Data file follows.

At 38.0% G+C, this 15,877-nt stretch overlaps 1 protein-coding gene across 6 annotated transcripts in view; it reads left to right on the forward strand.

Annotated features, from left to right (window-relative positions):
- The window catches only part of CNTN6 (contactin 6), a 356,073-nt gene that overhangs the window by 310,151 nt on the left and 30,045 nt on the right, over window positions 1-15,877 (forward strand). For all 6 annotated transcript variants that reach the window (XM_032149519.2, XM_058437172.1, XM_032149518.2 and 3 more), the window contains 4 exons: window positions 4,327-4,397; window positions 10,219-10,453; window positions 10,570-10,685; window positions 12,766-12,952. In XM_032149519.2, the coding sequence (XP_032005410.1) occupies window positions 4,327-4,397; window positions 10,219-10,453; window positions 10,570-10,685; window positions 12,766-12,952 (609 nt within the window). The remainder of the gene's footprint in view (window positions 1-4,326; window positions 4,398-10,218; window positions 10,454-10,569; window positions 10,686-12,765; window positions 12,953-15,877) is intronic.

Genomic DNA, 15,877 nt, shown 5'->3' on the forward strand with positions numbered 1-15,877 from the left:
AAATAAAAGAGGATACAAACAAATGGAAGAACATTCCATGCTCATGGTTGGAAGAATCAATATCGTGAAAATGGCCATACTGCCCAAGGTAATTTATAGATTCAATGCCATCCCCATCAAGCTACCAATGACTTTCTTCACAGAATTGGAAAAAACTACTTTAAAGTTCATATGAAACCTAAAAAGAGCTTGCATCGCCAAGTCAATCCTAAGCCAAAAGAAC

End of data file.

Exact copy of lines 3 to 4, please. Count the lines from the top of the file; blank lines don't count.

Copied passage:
- The window catches only part of CNTN6 (contactin 6), a 356,073-nt gene that overhangs the window by 310,151 nt on the left and 30,045 nt on the right, over window positions 1-15,877 (forward strand). For all 6 annotated transcript variants that reach the window (XM_032149519.2, XM_058437172.1, XM_032149518.2 and 3 more), the window contains 4 exons: window positions 4,327-4,397; window positions 10,219-10,453; window positions 10,570-10,685; window positions 12,766-12,952. In XM_032149519.2, the coding sequence (XP_032005410.1) occupies window positions 4,327-4,397; window positions 10,219-10,453; window positions 10,570-10,685; window positions 12,766-12,952 (609 nt within the window). The remainder of the gene's footprint in view (window positions 1-4,326; window positions 4,398-10,218; window positions 10,454-10,569; window positions 10,686-12,765; window positions 12,953-15,877) is intronic.

Genomic DNA, 15,877 nt, shown 5'->3' on the forward strand with positions numbered 1-15,877 from the left: